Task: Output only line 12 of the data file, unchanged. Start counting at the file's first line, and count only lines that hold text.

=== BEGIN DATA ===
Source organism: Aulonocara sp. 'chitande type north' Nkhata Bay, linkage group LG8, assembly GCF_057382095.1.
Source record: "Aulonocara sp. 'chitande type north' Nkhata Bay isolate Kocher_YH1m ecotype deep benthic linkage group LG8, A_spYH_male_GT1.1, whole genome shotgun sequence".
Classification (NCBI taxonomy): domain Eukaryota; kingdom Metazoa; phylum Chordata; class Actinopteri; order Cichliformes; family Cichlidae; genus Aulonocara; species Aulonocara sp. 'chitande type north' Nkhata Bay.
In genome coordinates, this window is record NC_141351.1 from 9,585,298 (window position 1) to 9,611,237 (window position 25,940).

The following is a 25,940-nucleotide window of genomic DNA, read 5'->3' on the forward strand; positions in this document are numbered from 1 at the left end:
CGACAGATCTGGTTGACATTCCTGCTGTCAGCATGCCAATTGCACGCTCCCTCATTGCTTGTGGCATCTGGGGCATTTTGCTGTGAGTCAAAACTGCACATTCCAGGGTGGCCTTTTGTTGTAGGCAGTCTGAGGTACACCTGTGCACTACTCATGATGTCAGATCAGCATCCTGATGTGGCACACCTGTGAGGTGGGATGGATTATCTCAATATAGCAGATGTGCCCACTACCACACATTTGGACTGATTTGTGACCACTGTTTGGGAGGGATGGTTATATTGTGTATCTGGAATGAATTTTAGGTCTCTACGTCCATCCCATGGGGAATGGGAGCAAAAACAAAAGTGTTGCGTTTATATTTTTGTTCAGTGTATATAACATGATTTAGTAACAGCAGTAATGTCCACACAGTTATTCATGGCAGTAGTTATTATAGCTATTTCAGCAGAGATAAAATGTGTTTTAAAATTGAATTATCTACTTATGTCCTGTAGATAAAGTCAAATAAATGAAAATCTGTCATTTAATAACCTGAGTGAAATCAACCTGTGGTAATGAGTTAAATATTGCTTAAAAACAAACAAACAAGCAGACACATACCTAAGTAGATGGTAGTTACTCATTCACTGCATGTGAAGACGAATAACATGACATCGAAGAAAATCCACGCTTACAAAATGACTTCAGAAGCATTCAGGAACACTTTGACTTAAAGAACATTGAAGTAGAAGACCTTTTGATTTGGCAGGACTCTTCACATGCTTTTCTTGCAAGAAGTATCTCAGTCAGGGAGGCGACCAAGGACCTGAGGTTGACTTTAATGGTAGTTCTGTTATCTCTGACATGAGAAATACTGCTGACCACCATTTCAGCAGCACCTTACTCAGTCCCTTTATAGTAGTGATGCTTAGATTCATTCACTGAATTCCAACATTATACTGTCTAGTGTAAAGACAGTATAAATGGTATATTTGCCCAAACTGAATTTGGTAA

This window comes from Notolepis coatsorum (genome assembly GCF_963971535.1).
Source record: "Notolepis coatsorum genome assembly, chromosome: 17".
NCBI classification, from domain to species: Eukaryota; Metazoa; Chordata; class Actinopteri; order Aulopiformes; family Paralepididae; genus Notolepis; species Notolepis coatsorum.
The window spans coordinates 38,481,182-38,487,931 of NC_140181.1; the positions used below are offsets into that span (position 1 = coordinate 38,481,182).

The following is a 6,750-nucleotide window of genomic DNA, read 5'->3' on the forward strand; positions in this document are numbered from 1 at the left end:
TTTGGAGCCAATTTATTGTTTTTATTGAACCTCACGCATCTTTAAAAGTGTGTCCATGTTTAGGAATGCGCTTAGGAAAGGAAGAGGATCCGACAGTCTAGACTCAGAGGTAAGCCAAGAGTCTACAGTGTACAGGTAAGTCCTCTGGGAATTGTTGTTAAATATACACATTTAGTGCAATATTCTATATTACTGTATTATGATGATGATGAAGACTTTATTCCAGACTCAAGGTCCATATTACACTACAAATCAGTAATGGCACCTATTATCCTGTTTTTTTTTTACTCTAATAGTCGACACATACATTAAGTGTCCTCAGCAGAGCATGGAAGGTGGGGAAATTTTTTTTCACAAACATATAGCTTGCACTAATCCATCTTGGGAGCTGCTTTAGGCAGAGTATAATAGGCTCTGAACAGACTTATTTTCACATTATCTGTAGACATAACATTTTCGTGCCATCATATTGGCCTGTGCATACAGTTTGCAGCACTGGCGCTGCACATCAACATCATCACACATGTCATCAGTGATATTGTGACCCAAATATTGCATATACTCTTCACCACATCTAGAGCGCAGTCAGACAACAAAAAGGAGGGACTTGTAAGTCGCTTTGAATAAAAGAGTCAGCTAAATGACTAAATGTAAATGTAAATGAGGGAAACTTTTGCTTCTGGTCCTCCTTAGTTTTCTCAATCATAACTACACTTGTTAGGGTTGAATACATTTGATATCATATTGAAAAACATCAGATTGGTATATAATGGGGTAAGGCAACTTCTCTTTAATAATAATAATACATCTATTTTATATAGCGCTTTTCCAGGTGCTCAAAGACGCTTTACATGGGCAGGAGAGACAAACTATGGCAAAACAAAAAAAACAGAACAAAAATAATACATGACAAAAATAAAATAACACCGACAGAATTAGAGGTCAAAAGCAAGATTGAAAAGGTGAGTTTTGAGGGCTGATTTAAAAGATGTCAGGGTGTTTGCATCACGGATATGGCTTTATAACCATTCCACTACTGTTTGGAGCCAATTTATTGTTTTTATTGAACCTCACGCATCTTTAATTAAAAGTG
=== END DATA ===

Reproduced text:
TTTGGAGCCAATTTATTGTTTTTATTGAACCTCACGCATCTTTAAAAGTGTGTCCATGTTTAGGAATGCGCTTAGGAAAGGAAGAGGATCCGACAGTCTAGACTCAGAGGTAAGCCAAGAGTCTACAGTGTACAGGTAAGTCCTCTGGGAATTGTTGTTAAATATACACATTTAGTGCAATATTCTATATTACTGTATTATGATGATGATGAAGACTTTATTCCAGACTCAAGGTCCATATTACACTACAAATCAGTAATGGCACCTATTATCCTGTTTTTTTTTTACTCTAATAGTCGACACATACATTAAGTGTCCTCAGCAGAGCATGGAAGGTGGGGAAATTTTTTTTCACAAACATATAGCTTGCACTAATCCATCTTGGGAGCTGCTTTAGGCAGAGTATAATAGGCTCTGAACAGACTTATTTTCACATTATCTGTAGACATAACATTTTCGTGCCATCATATTGGCCTGTGCATACAGTTTGCAGCACTGGCGCTGCACATCAACATCATCACACATGTCATCAGTGATATTGTGACCCAAATATTGCATATACTCTTCACCACATCTAGAGCGCAGTCAGACAACAAAAAGGAGGGACTTGTAAGTCGCTTTGAATAAAAGAGTCAGCTAAATGACTAAATGTAAATGTAAATGAGGGAAACTTTTGCTTCTGGTCCTCCTTAGTTTTCTCAATCATAACTACACTTGTTAGGGTTGAATACATTTGATATCATATTGAAAAACATCAGATTGGTATATAATGGGGTAAGGCAACTTCTCTTTAATAATAATAATACATCTATTTTATATAGCGCTTTTCCAGGTGCTCAAAGACGCTTTACATGGGCAGGAGAGACAAACTATGGCAAAACAAAAAAAACAGAACAAAAATAATACATGACAAAAATAAAATAACACCGACAGAATTAGAGGTCAAAAGCAAGATTGAAAAGGTGAGTTTTGAGGGCTGATTTAAAAGATGTCAGGGTGTTTGCATCACGGATATGGCTTTATAACCATTCCACTACTGTTTGGAGCCAATTTATTGTTTTTATTGAACCTCACGCATCTTTAATTAAAAGTG